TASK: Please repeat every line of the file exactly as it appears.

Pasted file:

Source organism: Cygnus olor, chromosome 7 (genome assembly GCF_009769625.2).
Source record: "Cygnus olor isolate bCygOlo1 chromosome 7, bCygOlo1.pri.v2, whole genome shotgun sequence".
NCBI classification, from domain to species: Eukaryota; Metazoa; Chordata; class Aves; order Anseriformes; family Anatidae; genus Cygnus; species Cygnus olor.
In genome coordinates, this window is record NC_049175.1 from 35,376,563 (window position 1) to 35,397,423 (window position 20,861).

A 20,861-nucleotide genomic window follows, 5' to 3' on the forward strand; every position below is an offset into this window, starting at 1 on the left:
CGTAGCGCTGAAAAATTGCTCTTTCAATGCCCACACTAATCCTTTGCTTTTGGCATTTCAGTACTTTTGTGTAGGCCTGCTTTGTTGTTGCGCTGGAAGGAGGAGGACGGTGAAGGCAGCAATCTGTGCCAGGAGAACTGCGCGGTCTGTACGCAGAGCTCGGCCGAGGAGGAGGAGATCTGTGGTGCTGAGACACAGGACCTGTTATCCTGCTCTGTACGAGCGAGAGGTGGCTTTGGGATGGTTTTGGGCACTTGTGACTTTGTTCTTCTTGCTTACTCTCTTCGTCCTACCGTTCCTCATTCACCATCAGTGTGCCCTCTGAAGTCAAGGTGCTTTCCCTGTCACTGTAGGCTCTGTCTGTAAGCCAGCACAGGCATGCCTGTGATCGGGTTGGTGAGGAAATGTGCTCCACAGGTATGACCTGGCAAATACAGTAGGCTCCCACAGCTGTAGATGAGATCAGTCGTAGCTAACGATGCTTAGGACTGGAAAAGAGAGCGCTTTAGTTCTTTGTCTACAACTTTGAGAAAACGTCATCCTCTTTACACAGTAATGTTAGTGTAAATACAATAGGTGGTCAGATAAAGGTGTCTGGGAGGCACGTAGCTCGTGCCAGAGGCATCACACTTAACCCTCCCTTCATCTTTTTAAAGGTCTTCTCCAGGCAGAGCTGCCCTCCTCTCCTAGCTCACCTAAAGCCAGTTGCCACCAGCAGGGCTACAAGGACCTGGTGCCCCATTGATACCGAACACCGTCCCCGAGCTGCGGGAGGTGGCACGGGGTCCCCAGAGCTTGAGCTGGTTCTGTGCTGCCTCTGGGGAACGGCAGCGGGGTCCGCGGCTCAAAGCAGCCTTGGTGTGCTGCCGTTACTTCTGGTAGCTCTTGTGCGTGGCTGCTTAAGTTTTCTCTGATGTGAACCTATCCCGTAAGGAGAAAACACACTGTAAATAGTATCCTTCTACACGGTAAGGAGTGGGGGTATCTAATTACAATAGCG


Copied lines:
Source organism: Cygnus olor, chromosome 7 (genome assembly GCF_009769625.2).
Source record: "Cygnus olor isolate bCygOlo1 chromosome 7, bCygOlo1.pri.v2, whole genome shotgun sequence".
NCBI classification, from domain to species: Eukaryota; Metazoa; Chordata; class Aves; order Anseriformes; family Anatidae; genus Cygnus; species Cygnus olor.
In genome coordinates, this window is record NC_049175.1 from 35,376,563 (window position 1) to 35,397,423 (window position 20,861).

A 20,861-nucleotide genomic window follows, 5' to 3' on the forward strand; every position below is an offset into this window, starting at 1 on the left:
CGTAGCGCTGAAAAATTGCTCTTTCAATGCCCACACTAATCCTTTGCTTTTGGCATTTCAGTACTTTTGTGTAGGCCTGCTTTGTTGTTGCGCTGGAAGGAGGAGGACGGTGAAGGCAGCAATCTGTGCCAGGAGAACTGCGCGGTCTGTACGCAGAGCTCGGCCGAGGAGGAGGAGATCTGTGGTGCTGAGACACAGGACCTGTTATCCTGCTCTGTACGAGCGAGAGGTGGCTTTGGGATGGTTTTGGGCACTTGTGACTTTGTTCTTCTTGCTTACTCTCTTCGTCCTACCGTTCCTCATTCACCATCAGTGTGCCCTCTGAAGTCAAGGTGCTTTCCCTGTCACTGTAGGCTCTGTCTGTAAGCCAGCACAGGCATGCCTGTGATCGGGTTGGTGAGGAAATGTGCTCCACAGGTATGACCTGGCAAATACAGTAGGCTCCCACAGCTGTAGATGAGATCAGTCGTAGCTAACGATGCTTAGGACTGGAAAAGAGAGCGCTTTAGTTCTTTGTCTACAACTTTGAGAAAACGTCATCCTCTTTACACAGTAATGTTAGTGTAAATACAATAGGTGGTCAGATAAAGGTGTCTGGGAGGCACGTAGCTCGTGCCAGAGGCATCACACTTAACCCTCCCTTCATCTTTTTAAAGGTCTTCTCCAGGCAGAGCTGCCCTCCTCTCCTAGCTCACCTAAAGCCAGTTGCCACCAGCAGGGCTACAAGGACCTGGTGCCCCATTGATACCGAACACCGTCCCCGAGCTGCGGGAGGTGGCACGGGGTCCCCAGAGCTTGAGCTGGTTCTGTGCTGCCTCTGGGGAACGGCAGCGGGGTCCGCGGCTCAAAGCAGCCTTGGTGTGCTGCCGTTACTTCTGGTAGCTCTTGTGCGTGGCTGCTTAAGTTTTCTCTGATGTGAACCTATCCCGTAAGGAGAAAACACACTGTAAATAGTATCCTTCTACACGGTAAGGAGTGGGGGTATCTAATTACAATAGCG